Sunday, March 4, 2012


Prejudice: 1. an adverse judgment or opinion formed beforehand or without knowledge or examination of the facts; a preconceived preference or idea. 2. The act or state of holding unreasonable preconceived judgments or convictions. 3. Irrational suspicion or hatred of a particular group, race, or religion. 4. Detriment or injury caused to a person by the preconceived, unfavorable conviction of another or others. (Definitions taken from The Free Dictionary)

Most of us are familiar with the blatant forms of prejudice--racism, sexism, etc. Some of us don't realize that we have prejudiced ideas and thoughts until we are confronted with certain situations and circumstances. Almost all of us have some ideas, opinions, and perspectives that are rooted in prejudice based on our own race, socioeconomic class, religion, sex, life experiences and influences. Subtle forms of prejudice can be harder to recognize or even admit. Challenges to our preconceived notions about others who are different from who we are can make us angry, flustered, and defensive. However, almost all of us are capable of changing that if we're willing to look beyond our own lenses. It doesn't mean that we're going to change our own journeys and our own dreams, but we can at least get to a point where we can acknowledge that there is more than one reality. And those realities are neither better or worse than the others. Each one has its value. Each one can co-exist with the other.

Subtle forms of prejudice are sometimes hidden behind "statistics," "facts," "old wives tales" and similar notions. Differences can scare people because they don't know how to control what they don't know. So we put a name on it, blame the person rather than the real cause, and isolate them in "punishment" for their difference, in a misguided attempt to control rather than understand, change, and heal. And god forbid that we ourselves should be different or go against the "culturally accepted norm." We might find ourselves alone and having to think for our own selves, rather than being "an engine that simply adjusts to the driver's choice of gear."

Subtle forms of prejudice exist everywhere in our world society. Some of them have become accepted theories, ways of life, or "just the way things are." Like the belief that an introvert can't possibly be a good leader or a good salesperson, because he/she must be "timid," "afraid of people," "unable to communicate," "unintelligent," and "not willing to be a team player." Or the belief that a sexual assault victim/survivor/conqueror must have placed herself/himself in that situation, "asked for it," was dressed "inappropriately," "should have known better" or "should have expected to fulfill his/her partner's sexual expectations."

There are more forms of subtle prejudice, such as the belief that someone with a skin disorder doesn't have "good personal hygiene habits," when in reality he/she just got the "bad gene card" and may be on many prescription medications that simply either don't work or aren't as effective as promised. My personal favorite is the preconceived notion that people in bad circumstances or who come from bad circumstances are to be ignored, looked down upon, will turn out to be "delinquents," are "harmful to society," "mental," "in need of serious intervention," etc. One thing that growing up with a social worker taught me is that we're all one paycheck or one step away from those "bad circumstances" and that each member of humanity is more alike than different. Each of us has our own unique value, whether we are homeless or royalty. Each of us has our own set of wounds. Some of them are obvious. Some of them are hidden. But each of us has the power and gift of potential transformation. Sometimes we need a little support in getting there, but anything is possible. And no one is untouchable. The person that ends up rescuing you may be the one who was once in need of rescue.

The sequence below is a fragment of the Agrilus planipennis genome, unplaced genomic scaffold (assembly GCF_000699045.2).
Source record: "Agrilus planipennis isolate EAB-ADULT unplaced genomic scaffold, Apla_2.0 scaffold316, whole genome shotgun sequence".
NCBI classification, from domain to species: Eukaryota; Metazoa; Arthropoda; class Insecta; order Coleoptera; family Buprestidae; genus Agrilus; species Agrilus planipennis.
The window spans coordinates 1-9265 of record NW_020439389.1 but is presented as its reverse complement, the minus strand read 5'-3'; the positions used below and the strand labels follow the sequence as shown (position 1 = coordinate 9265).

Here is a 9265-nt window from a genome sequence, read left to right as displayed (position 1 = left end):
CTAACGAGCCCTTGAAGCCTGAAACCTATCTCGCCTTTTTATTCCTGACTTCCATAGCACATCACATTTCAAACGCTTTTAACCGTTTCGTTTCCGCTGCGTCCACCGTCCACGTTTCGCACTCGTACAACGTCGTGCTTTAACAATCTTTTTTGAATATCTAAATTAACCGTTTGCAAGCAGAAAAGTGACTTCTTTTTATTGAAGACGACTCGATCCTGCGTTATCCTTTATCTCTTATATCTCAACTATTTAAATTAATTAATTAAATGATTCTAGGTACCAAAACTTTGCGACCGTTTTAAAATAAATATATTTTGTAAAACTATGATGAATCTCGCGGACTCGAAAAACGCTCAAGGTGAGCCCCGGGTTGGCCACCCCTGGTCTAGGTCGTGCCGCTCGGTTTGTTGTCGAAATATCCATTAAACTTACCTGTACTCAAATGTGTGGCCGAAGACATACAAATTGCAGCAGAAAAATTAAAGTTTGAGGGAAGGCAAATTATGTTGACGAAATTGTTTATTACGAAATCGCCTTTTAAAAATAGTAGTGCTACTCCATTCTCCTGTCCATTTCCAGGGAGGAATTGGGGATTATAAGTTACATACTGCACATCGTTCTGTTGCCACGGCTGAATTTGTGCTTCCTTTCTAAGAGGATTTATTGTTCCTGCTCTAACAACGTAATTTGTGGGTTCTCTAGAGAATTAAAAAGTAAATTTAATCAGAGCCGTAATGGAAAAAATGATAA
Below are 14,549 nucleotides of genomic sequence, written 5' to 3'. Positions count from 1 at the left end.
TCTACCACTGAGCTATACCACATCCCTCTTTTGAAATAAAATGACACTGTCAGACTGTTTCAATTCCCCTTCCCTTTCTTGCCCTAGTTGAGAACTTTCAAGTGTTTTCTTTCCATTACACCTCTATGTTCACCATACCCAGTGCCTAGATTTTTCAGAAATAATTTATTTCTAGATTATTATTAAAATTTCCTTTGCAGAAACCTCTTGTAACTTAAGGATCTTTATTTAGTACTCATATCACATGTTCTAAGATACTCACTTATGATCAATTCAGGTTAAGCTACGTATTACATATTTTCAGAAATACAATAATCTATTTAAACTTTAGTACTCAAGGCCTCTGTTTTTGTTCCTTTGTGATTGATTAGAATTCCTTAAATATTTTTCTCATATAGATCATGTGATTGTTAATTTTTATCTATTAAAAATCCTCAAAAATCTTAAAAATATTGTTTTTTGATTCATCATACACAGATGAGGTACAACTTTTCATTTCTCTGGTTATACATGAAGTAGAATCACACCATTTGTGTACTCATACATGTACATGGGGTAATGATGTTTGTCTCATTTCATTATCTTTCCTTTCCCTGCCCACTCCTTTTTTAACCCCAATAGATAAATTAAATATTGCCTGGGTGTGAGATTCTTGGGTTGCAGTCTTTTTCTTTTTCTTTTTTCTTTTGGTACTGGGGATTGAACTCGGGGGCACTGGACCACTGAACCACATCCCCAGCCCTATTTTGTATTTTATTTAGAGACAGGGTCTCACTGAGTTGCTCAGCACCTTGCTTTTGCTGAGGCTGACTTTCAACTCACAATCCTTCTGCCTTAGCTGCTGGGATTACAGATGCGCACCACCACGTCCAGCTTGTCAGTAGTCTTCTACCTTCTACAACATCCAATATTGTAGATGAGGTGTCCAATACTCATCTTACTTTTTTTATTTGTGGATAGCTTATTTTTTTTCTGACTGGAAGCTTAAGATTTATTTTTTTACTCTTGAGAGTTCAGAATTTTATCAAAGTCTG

Instead of talking to each other, we assume. Instead of attempting to understand, we either attempt to push people in our own directions or we push them away. We don't want to confront the fact that our nice little outlines of what life should be may, in fact, change when we explore what's beyond the dotted i's and the crossed t's. Because then "right" and "wrong" don't exist, and external validation and exaltation become crutches that no longer stand. We ignore freedom and growth in lieu of fear, resentment, expectation, segmentation, and limitation. We fail to realize that differences are the true path to completeness.


  1. Beautiful article. Personally I have found being different an extremely difficult interpersonal hurdle,

    I like what you said about how we are all one paycheck away from "bad circumstances". I wish that awareness was reflected in our cultural discourse.

  2. Thanks Maria! I have also "found being different an extremely difficult interpersonal hurdle." Something that my current writing mentor is surprisingly pointing out and (in her way) being supportive of. Not only am I a "different" person, but my "writing ambitions" are "different" from most. Now I have an articulate "answer" to my feelings of discomfort with my MFA program/peers. I was seeing so many parallels between my former company and the MFA/"serious writing" world that I didn't quite realize it is because what I view as most important is not what many others do. It's something I'm going to have to learn to live with and yet still keep going in the direction that I wish to.

    Yes, I wish too that more of our society was aware that divisions (in whatever form) aren't "real." We are all human and equally vulnerable.